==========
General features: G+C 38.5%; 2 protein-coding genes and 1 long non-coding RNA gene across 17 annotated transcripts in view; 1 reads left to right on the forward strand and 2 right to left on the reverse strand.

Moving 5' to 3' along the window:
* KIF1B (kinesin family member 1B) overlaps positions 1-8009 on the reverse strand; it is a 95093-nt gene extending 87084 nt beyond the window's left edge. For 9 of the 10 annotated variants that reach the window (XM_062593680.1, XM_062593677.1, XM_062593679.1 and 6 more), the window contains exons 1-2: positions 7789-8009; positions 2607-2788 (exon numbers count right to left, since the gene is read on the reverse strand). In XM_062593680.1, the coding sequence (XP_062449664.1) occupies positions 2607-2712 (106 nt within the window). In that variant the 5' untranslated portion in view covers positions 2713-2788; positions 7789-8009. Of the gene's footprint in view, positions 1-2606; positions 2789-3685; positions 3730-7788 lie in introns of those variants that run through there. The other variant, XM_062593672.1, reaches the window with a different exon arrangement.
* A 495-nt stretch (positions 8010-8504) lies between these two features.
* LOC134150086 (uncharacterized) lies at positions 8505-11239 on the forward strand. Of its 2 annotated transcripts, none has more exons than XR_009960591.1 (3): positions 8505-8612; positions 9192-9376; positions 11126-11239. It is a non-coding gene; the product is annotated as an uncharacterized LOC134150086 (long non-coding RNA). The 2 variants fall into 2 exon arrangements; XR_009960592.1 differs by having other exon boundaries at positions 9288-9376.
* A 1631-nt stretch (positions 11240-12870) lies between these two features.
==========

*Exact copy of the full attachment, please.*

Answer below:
General features: G+C 38.5%; 2 protein-coding genes and 1 long non-coding RNA gene across 17 annotated transcripts in view; 1 reads left to right on the forward strand and 2 right to left on the reverse strand.

Moving 5' to 3' along the window:
* KIF1B (kinesin family member 1B) overlaps positions 1-8009 on the reverse strand; it is a 95093-nt gene extending 87084 nt beyond the window's left edge. For 9 of the 10 annotated variants that reach the window (XM_062593680.1, XM_062593677.1, XM_062593679.1 and 6 more), the window contains exons 1-2: positions 7789-8009; positions 2607-2788 (exon numbers count right to left, since the gene is read on the reverse strand). In XM_062593680.1, the coding sequence (XP_062449664.1) occupies positions 2607-2712 (106 nt within the window). In that variant the 5' untranslated portion in view covers positions 2713-2788; positions 7789-8009. Of the gene's footprint in view, positions 1-2606; positions 2789-3685; positions 3730-7788 lie in introns of those variants that run through there. The other variant, XM_062593672.1, reaches the window with a different exon arrangement.
* A 495-nt stretch (positions 8010-8504) lies between these two features.
* LOC134150086 (uncharacterized) lies at positions 8505-11239 on the forward strand. Of its 2 annotated transcripts, none has more exons than XR_009960591.1 (3): positions 8505-8612; positions 9192-9376; positions 11126-11239. It is a non-coding gene; the product is annotated as an uncharacterized LOC134150086 (long non-coding RNA). The 2 variants fall into 2 exon arrangements; XR_009960592.1 differs by having other exon boundaries at positions 9288-9376.
* A 1631-nt stretch (positions 11240-12870) lies between these two features.